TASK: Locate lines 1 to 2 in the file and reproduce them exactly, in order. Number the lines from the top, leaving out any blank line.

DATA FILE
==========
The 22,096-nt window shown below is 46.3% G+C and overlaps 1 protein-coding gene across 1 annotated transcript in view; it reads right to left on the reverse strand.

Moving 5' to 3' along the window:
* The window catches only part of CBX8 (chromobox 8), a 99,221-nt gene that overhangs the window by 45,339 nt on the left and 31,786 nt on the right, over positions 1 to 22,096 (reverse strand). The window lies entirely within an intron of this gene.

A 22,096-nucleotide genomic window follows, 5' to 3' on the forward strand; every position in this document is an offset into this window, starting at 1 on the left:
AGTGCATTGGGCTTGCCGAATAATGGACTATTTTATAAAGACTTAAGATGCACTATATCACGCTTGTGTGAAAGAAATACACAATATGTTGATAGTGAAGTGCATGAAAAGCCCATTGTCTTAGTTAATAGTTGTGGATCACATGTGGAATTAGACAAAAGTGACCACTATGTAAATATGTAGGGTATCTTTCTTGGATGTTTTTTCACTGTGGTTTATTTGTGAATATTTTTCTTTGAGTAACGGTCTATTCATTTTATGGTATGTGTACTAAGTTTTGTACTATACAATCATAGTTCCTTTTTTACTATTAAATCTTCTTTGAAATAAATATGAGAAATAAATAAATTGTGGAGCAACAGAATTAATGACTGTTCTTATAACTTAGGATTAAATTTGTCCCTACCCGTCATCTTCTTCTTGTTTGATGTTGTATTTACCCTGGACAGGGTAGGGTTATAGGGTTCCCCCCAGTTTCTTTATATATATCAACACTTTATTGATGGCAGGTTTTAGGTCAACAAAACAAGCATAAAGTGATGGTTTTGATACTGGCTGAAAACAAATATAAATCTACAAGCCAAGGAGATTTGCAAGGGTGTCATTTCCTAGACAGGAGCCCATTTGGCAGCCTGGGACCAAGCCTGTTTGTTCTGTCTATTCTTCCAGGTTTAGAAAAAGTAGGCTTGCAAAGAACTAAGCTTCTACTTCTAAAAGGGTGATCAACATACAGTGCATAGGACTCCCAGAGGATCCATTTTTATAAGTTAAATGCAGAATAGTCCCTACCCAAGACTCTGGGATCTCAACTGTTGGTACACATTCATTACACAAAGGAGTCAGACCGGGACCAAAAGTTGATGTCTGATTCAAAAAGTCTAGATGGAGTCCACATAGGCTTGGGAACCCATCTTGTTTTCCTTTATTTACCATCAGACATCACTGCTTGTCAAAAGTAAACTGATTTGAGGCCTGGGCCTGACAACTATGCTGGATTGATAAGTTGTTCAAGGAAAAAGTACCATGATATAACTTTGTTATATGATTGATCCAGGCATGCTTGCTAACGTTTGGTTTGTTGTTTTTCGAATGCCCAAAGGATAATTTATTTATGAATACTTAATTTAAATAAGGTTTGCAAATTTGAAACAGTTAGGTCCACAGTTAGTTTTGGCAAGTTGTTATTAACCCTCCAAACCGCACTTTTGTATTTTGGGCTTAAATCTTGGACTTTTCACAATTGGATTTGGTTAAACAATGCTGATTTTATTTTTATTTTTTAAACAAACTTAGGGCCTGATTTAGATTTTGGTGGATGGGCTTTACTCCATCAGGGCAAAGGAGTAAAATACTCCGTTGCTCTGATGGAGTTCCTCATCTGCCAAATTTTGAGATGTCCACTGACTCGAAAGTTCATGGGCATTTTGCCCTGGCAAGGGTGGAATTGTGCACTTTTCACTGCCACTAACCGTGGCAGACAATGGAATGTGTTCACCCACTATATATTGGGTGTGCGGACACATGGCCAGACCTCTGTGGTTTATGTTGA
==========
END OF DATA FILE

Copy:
The 22,096-nt window shown below is 46.3% G+C and overlaps 1 protein-coding gene across 1 annotated transcript in view; it reads right to left on the reverse strand.

Moving 5' to 3' along the window: